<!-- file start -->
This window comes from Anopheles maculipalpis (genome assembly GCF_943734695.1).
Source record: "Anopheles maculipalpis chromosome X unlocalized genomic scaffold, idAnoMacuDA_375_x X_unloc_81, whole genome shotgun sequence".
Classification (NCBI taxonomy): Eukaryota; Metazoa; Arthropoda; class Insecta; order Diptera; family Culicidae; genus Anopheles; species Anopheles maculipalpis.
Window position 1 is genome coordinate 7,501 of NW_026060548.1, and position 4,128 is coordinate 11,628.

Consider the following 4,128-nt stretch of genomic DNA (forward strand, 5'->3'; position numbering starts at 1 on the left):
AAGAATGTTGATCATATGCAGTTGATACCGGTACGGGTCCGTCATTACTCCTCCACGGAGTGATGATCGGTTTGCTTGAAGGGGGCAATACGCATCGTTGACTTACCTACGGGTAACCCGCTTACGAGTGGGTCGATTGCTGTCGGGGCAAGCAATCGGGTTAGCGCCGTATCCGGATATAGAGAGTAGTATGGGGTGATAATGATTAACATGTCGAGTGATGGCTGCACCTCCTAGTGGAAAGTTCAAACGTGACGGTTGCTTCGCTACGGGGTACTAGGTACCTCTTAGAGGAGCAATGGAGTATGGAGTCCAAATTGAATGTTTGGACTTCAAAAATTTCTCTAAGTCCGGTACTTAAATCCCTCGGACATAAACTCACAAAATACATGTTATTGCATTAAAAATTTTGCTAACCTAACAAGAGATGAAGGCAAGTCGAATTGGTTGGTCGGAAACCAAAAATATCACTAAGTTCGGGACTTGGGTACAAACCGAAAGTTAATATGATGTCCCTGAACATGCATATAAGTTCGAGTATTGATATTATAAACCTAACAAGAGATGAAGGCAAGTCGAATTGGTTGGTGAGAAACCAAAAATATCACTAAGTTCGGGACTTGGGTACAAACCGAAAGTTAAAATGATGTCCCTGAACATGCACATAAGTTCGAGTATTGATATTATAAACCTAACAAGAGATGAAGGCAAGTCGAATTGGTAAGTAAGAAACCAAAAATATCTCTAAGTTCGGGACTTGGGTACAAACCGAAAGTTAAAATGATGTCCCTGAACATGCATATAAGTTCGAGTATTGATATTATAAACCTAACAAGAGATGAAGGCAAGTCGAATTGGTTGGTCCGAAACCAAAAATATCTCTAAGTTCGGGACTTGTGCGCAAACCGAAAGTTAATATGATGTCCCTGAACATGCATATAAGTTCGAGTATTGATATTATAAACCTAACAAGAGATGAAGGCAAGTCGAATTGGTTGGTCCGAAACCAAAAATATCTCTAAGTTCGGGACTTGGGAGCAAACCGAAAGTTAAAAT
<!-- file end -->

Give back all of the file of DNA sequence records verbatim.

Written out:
This window comes from Anopheles maculipalpis (genome assembly GCF_943734695.1).
Source record: "Anopheles maculipalpis chromosome X unlocalized genomic scaffold, idAnoMacuDA_375_x X_unloc_81, whole genome shotgun sequence".
Classification (NCBI taxonomy): Eukaryota; Metazoa; Arthropoda; class Insecta; order Diptera; family Culicidae; genus Anopheles; species Anopheles maculipalpis.
Window position 1 is genome coordinate 7,501 of NW_026060548.1, and position 4,128 is coordinate 11,628.

Consider the following 4,128-nt stretch of genomic DNA (forward strand, 5'->3'; position numbering starts at 1 on the left):
AAGAATGTTGATCATATGCAGTTGATACCGGTACGGGTCCGTCATTACTCCTCCACGGAGTGATGATCGGTTTGCTTGAAGGGGGCAATACGCATCGTTGACTTACCTACGGGTAACCCGCTTACGAGTGGGTCGATTGCTGTCGGGGCAAGCAATCGGGTTAGCGCCGTATCCGGATATAGAGAGTAGTATGGGGTGATAATGATTAACATGTCGAGTGATGGCTGCACCTCCTAGTGGAAAGTTCAAACGTGACGGTTGCTTCGCTACGGGGTACTAGGTACCTCTTAGAGGAGCAATGGAGTATGGAGTCCAAATTGAATGTTTGGACTTCAAAAATTTCTCTAAGTCCGGTACTTAAATCCCTCGGACATAAACTCACAAAATACATGTTATTGCATTAAAAATTTTGCTAACCTAACAAGAGATGAAGGCAAGTCGAATTGGTTGGTCGGAAACCAAAAATATCACTAAGTTCGGGACTTGGGTACAAACCGAAAGTTAATATGATGTCCCTGAACATGCATATAAGTTCGAGTATTGATATTATAAACCTAACAAGAGATGAAGGCAAGTCGAATTGGTTGGTGAGAAACCAAAAATATCACTAAGTTCGGGACTTGGGTACAAACCGAAAGTTAAAATGATGTCCCTGAACATGCACATAAGTTCGAGTATTGATATTATAAACCTAACAAGAGATGAAGGCAAGTCGAATTGGTAAGTAAGAAACCAAAAATATCTCTAAGTTCGGGACTTGGGTACAAACCGAAAGTTAAAATGATGTCCCTGAACATGCATATAAGTTCGAGTATTGATATTATAAACCTAACAAGAGATGAAGGCAAGTCGAATTGGTTGGTCCGAAACCAAAAATATCTCTAAGTTCGGGACTTGTGCGCAAACCGAAAGTTAATATGATGTCCCTGAACATGCATATAAGTTCGAGTATTGATATTATAAACCTAACAAGAGATGAAGGCAAGTCGAATTGGTTGGTCCGAAACCAAAAATATCTCTAAGTTCGGGACTTGGGAGCAAACCGAAAGTTAAAAT